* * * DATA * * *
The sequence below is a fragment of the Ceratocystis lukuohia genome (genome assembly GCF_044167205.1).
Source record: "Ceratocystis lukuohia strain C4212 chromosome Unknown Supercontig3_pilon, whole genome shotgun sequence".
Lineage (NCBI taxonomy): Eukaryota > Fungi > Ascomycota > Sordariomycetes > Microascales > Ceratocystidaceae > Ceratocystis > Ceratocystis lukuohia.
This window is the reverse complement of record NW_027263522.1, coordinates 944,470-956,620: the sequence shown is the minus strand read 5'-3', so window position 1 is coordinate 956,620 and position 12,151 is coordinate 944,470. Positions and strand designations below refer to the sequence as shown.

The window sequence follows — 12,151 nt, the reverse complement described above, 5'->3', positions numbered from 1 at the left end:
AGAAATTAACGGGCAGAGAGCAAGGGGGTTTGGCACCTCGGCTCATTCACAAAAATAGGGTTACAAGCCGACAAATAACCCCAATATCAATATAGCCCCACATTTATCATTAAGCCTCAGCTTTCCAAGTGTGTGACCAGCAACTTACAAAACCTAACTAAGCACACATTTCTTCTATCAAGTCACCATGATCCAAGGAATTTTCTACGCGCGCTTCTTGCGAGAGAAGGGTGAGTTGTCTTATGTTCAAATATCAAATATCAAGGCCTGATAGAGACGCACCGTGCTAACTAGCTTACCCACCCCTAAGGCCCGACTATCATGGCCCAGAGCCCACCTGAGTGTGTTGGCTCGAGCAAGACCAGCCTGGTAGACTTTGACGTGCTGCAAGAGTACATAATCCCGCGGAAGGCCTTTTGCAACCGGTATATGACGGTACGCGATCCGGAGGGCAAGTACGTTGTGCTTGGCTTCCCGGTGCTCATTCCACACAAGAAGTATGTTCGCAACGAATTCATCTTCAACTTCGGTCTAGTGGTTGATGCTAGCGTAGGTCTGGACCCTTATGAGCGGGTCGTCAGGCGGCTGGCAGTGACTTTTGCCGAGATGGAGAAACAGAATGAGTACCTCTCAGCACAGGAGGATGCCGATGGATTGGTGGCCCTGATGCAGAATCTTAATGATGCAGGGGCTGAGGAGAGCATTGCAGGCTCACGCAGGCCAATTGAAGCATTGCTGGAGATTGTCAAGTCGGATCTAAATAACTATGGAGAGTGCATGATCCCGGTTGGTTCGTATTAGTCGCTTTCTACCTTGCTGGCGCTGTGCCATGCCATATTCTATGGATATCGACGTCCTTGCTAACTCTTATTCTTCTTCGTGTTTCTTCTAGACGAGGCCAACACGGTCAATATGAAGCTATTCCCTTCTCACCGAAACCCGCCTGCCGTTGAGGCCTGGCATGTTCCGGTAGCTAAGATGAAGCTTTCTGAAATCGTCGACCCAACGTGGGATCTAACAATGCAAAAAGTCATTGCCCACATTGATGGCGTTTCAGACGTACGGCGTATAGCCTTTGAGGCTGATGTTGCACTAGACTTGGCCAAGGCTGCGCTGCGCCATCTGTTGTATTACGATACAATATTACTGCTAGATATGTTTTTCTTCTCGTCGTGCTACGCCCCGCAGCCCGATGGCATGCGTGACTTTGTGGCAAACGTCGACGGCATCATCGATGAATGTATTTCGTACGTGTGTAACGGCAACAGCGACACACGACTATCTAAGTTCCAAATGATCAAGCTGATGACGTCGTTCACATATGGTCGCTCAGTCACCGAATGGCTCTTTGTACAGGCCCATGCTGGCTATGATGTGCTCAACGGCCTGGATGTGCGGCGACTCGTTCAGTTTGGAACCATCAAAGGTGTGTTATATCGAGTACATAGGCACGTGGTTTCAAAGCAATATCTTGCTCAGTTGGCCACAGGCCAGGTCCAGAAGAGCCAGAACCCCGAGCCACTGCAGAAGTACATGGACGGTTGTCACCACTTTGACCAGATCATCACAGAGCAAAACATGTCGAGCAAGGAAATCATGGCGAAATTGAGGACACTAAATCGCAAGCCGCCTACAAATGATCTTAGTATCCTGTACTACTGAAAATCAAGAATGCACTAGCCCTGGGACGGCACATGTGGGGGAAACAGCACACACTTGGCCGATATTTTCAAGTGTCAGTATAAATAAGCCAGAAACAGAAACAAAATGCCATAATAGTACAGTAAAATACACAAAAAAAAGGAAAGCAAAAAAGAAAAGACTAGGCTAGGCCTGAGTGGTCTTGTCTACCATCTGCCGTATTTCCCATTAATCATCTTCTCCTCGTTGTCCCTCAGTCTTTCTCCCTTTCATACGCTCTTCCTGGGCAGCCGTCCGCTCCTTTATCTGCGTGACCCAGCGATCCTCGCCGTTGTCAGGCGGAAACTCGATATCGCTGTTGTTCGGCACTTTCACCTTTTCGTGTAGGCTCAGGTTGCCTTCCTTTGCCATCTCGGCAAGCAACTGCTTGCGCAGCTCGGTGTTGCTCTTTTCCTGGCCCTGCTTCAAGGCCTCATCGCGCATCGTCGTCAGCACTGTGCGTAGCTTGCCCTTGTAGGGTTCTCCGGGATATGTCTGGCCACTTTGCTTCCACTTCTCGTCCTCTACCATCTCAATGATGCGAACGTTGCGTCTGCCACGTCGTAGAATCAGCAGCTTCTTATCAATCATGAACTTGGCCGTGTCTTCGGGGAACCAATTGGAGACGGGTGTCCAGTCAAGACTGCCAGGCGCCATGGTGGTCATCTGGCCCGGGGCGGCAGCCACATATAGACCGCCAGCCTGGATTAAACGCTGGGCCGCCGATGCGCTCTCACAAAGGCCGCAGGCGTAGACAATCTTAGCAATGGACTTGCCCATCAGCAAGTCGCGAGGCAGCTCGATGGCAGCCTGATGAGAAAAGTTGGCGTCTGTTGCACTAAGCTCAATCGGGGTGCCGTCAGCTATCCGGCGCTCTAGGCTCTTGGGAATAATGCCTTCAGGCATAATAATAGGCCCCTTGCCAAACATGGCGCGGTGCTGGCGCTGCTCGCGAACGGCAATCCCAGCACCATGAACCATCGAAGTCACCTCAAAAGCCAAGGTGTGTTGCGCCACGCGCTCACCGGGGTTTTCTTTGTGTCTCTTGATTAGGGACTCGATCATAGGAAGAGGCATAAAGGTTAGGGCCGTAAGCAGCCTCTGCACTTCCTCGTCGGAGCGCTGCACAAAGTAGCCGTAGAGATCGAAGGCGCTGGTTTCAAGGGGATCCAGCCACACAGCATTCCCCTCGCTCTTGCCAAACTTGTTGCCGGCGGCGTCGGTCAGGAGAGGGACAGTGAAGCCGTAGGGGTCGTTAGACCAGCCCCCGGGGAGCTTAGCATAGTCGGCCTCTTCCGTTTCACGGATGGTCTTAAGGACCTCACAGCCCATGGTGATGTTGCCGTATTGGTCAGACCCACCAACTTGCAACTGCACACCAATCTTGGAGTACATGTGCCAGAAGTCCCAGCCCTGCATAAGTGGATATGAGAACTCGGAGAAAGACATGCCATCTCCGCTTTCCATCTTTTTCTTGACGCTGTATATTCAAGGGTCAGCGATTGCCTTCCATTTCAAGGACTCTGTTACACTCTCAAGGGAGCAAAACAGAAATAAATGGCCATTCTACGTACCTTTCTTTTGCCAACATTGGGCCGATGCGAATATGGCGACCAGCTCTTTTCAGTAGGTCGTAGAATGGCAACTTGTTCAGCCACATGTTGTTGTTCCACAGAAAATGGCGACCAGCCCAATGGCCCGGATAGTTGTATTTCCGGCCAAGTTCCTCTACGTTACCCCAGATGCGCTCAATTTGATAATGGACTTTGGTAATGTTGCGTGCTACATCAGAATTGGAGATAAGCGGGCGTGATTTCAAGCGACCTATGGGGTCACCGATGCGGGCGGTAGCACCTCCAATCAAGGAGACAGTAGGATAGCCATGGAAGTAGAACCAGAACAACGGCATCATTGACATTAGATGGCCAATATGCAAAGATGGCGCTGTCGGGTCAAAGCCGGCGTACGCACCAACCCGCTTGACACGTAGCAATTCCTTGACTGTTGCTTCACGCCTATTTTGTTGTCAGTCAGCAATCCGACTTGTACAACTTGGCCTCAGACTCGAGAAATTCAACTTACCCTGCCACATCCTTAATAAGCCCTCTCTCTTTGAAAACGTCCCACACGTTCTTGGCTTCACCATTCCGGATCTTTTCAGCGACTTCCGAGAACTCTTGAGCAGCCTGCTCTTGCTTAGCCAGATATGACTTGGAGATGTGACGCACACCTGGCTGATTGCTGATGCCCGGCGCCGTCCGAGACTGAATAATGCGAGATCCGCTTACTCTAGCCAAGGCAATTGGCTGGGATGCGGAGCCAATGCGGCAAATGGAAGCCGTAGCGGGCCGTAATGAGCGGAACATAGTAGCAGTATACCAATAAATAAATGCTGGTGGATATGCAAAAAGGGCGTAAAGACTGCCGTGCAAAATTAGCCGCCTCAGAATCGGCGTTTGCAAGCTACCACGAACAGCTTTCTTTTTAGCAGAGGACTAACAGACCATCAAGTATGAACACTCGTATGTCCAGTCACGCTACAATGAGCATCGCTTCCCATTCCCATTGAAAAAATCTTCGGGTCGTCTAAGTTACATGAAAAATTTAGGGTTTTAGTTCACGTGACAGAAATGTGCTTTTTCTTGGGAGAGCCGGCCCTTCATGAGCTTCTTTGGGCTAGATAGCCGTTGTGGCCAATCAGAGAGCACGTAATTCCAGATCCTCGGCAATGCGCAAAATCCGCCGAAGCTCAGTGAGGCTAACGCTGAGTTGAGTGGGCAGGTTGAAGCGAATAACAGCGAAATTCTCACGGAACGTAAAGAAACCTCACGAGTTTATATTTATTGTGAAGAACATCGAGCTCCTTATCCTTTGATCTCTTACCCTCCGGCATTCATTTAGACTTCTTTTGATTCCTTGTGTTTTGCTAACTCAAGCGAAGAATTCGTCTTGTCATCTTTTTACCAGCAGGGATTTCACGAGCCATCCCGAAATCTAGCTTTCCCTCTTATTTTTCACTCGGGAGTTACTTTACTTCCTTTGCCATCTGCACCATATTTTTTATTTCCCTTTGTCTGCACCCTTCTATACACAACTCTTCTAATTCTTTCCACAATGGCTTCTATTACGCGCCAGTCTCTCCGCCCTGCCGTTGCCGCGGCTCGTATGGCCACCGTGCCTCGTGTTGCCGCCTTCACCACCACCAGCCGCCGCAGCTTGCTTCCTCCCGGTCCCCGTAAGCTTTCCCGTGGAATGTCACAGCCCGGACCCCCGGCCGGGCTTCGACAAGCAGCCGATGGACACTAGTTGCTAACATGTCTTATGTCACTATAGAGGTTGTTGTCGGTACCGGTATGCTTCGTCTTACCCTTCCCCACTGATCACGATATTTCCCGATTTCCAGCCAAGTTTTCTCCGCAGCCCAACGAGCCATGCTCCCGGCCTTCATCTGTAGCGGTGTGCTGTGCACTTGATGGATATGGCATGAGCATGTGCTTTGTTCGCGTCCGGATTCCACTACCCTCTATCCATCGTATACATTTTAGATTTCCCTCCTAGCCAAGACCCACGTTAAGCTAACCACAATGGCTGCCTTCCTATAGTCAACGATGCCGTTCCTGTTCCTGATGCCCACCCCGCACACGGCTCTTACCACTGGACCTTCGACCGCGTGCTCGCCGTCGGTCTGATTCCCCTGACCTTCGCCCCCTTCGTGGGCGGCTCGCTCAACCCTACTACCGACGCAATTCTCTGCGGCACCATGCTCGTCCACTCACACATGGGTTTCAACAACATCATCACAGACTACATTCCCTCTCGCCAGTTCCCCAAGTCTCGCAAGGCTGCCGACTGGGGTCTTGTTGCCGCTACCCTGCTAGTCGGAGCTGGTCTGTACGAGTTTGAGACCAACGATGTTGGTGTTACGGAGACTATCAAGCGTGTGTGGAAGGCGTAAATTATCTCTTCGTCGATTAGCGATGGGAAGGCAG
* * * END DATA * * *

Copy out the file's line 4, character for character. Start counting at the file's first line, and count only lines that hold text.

This window is the reverse complement of record NW_027263522.1, coordinates 944,470-956,620: the sequence shown is the minus strand read 5'-3', so window position 1 is coordinate 956,620 and position 12,151 is coordinate 944,470. Positions and strand designations below refer to the sequence as shown.